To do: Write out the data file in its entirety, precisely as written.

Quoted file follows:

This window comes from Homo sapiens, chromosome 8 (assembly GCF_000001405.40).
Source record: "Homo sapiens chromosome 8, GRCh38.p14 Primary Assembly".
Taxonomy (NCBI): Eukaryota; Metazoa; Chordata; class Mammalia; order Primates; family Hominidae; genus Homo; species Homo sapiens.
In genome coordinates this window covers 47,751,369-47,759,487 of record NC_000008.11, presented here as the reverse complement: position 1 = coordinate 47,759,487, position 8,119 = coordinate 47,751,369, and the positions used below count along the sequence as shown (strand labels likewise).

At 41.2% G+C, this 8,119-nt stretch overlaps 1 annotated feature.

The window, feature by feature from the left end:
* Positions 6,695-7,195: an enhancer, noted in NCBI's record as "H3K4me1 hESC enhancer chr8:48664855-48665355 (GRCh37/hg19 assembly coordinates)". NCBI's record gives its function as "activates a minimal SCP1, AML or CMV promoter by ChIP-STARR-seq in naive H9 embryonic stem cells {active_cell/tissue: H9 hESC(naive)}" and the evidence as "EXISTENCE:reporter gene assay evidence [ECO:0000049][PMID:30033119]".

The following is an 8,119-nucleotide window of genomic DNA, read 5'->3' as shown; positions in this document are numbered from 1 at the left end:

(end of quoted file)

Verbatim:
This window comes from Homo sapiens, chromosome 8 (assembly GCF_000001405.40).
Source record: "Homo sapiens chromosome 8, GRCh38.p14 Primary Assembly".
Taxonomy (NCBI): Eukaryota; Metazoa; Chordata; class Mammalia; order Primates; family Hominidae; genus Homo; species Homo sapiens.
In genome coordinates this window covers 47,751,369-47,759,487 of record NC_000008.11, presented here as the reverse complement: position 1 = coordinate 47,759,487, position 8,119 = coordinate 47,751,369, and the positions used below count along the sequence as shown (strand labels likewise).

At 41.2% G+C, this 8,119-nt stretch overlaps 1 annotated feature.

The window, feature by feature from the left end:
* Positions 6,695-7,195: an enhancer, noted in NCBI's record as "H3K4me1 hESC enhancer chr8:48664855-48665355 (GRCh37/hg19 assembly coordinates)". NCBI's record gives its function as "activates a minimal SCP1, AML or CMV promoter by ChIP-STARR-seq in naive H9 embryonic stem cells {active_cell/tissue: H9 hESC(naive)}" and the evidence as "EXISTENCE:reporter gene assay evidence [ECO:0000049][PMID:30033119]".

The following is an 8,119-nucleotide window of genomic DNA, read 5'->3' as shown; positions in this document are numbered from 1 at the left end: